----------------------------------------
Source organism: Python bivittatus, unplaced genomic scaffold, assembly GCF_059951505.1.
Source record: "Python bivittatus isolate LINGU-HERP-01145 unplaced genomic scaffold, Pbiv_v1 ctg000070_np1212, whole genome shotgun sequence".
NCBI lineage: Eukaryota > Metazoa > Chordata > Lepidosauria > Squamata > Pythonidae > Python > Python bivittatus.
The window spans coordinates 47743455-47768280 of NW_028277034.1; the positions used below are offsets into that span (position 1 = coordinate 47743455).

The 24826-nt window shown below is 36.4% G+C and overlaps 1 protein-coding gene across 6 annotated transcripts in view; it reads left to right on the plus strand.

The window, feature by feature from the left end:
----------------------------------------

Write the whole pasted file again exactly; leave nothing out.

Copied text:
Source organism: Python bivittatus, unplaced genomic scaffold, assembly GCF_059951505.1.
Source record: "Python bivittatus isolate LINGU-HERP-01145 unplaced genomic scaffold, Pbiv_v1 ctg000070_np1212, whole genome shotgun sequence".
NCBI lineage: Eukaryota > Metazoa > Chordata > Lepidosauria > Squamata > Pythonidae > Python > Python bivittatus.
The window spans coordinates 47743455-47768280 of NW_028277034.1; the positions used below are offsets into that span (position 1 = coordinate 47743455).

The 24826-nt window shown below is 36.4% G+C and overlaps 1 protein-coding gene across 6 annotated transcripts in view; it reads left to right on the plus strand.

The window, feature by feature from the left end: